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Nutr Res. 2011 Feb;31(2):157-64. doi: 10.1016/j.nutres.2011.01.005.

Green tea aqueous extract reduces visceral fat and decreases protein availability in rats fed with a high-fat diet.

Author information

1
Department of Human Nutrition and Hygiene, Poznan University of Life Sciences, 60-624 Poznan, Poland. joanna.bajerska@up.poznan.pl

Abstract

Green tea is associated with beneficial health effects mainly because of its body fat-reducing and hypocholesterolemic activities, but an effective dose without pronounced influence on protein availability is unknown. The objective of this study was to examine the hypothesis that green tea aqueous extract (GTAE) depending on dose improves cardiovascular risk indicators such as body weight, visceral fat content, and atherogenic index of plasma and does not have unfavorable effect on protein availability in rats fed with a high-fat diet. The rats fed with a high-fat diet enriched with 1.1 and 2.0% GTAE for 8 weeks had significantly (P < .05) lower atherogenic index (in both groups, about 14.3%). Only administration of 2.0% GTAE significantly (P < .05) decreased body weight gain (5.6%) and prevented visceral fat accumulation (17.8%) in rats. However, considerably (P < .05), reduction in the digestion of protein (but not fat) was observed in both GTAE groups (1.1% GTAE: 82.6% ± 1.8%; 2.0% GTAE: 84.3% ± 0.8%) when compared to the control (93.3% ± 1.5%). It was concluded that GTAE may have preventive effects on the accumulation of visceral fat but only in higher doses. Although both doses improved cardiovascular risk indicators, they, in addition, significantly inhibited protein digestion.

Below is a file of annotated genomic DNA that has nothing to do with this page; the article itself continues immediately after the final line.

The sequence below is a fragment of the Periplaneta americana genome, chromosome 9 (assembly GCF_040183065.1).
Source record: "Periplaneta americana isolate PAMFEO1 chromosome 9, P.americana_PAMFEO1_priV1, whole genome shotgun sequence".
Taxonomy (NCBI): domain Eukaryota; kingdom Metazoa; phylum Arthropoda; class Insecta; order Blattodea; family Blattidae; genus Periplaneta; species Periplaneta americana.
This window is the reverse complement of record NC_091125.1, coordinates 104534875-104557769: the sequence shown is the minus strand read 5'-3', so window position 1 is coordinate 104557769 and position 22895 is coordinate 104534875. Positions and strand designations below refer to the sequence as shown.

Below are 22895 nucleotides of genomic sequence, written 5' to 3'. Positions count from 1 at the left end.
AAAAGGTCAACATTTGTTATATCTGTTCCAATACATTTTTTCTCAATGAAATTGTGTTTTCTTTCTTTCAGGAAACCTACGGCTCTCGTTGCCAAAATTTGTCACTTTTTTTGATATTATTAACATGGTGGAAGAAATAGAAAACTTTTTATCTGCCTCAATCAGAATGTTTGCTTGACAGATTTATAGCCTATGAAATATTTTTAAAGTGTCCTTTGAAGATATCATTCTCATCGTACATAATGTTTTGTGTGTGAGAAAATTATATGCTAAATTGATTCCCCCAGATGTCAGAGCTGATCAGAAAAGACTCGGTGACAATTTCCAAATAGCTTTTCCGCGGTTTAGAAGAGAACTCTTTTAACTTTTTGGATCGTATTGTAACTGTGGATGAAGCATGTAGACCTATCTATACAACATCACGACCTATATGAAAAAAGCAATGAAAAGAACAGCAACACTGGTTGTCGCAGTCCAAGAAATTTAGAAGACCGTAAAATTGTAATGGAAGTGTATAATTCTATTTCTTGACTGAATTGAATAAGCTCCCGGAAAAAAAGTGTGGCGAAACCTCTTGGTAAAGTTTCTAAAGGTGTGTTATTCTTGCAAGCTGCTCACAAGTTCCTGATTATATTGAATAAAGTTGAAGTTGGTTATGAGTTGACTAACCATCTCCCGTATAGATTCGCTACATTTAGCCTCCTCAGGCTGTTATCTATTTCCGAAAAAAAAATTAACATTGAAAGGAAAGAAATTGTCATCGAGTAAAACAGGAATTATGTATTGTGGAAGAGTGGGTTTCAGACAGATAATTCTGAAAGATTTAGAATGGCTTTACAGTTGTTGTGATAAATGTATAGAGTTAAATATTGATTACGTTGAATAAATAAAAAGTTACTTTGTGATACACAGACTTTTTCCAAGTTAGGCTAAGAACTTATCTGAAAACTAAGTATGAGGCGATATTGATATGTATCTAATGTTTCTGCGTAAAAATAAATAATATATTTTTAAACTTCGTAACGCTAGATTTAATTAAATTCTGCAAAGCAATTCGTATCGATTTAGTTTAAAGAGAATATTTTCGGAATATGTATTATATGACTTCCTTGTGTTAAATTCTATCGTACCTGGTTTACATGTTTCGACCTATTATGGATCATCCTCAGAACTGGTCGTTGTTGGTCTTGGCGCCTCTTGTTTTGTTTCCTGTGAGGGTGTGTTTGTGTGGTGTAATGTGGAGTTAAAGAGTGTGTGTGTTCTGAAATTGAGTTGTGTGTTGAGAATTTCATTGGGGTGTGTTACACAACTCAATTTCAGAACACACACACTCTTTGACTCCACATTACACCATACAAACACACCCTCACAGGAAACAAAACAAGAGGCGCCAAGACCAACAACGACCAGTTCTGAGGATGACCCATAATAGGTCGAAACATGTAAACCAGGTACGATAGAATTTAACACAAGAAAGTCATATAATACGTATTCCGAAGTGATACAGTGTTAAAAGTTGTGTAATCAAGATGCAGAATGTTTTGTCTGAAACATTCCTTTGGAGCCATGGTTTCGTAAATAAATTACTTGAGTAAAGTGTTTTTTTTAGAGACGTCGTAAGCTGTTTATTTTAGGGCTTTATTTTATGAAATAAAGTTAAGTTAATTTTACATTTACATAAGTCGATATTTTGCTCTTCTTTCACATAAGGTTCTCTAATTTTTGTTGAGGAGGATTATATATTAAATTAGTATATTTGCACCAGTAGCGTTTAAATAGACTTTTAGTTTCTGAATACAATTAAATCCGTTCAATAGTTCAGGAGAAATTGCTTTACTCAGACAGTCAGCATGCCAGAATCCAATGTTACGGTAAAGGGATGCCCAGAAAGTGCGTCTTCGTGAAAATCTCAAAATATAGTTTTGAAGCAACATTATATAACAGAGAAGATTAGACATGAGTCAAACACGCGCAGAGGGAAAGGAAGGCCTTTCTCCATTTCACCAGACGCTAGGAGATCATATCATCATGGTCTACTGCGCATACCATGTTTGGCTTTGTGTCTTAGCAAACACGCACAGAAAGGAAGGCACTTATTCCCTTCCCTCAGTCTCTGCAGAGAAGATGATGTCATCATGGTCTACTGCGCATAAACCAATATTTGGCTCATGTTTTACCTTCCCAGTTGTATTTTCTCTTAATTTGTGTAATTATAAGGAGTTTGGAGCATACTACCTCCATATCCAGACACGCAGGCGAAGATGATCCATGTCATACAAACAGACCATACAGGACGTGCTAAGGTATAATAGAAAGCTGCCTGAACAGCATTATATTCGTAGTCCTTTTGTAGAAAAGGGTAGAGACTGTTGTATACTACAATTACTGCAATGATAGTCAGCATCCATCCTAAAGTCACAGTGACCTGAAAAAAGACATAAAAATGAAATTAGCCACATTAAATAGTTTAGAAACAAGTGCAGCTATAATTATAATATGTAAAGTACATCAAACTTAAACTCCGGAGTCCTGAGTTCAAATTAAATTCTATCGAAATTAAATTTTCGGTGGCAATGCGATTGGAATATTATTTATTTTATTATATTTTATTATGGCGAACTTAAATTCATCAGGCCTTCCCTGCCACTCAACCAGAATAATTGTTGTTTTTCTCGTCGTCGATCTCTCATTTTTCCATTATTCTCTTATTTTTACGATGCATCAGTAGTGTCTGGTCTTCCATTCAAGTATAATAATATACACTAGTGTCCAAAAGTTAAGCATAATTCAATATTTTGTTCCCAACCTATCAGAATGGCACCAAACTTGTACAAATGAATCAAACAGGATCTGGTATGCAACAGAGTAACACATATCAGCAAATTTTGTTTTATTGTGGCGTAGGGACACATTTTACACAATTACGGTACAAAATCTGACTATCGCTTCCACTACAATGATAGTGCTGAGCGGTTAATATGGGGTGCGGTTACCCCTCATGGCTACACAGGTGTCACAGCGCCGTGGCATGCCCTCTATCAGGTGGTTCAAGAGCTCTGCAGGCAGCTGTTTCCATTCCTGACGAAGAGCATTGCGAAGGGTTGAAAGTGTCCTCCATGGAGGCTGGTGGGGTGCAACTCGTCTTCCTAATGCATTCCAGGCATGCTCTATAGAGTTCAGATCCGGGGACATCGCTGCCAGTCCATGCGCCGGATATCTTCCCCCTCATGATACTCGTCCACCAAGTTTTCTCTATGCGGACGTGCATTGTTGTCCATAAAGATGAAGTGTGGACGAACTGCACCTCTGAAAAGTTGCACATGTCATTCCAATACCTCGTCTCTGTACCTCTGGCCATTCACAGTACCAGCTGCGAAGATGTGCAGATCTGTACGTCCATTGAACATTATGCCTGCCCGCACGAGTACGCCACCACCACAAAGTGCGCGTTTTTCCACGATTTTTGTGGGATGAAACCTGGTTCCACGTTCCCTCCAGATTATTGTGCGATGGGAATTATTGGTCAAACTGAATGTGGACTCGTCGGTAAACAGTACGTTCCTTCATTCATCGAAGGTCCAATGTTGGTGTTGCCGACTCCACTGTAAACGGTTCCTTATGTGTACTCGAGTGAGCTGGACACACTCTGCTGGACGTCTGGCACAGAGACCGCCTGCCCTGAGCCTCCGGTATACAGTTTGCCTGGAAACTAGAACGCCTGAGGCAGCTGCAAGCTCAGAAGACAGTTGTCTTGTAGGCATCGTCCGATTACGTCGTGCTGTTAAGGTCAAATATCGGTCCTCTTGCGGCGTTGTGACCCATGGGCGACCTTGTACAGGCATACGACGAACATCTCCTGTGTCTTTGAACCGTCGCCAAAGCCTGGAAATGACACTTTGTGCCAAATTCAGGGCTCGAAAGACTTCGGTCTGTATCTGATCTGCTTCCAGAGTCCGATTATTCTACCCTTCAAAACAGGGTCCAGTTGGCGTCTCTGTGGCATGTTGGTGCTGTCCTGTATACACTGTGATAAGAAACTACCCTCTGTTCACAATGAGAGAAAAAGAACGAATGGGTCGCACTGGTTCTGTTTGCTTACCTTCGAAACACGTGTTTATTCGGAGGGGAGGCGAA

PMID:
21419320
DOI:
10.1016/j.nutres.2011.01.005
[Indexed for MEDLINE]

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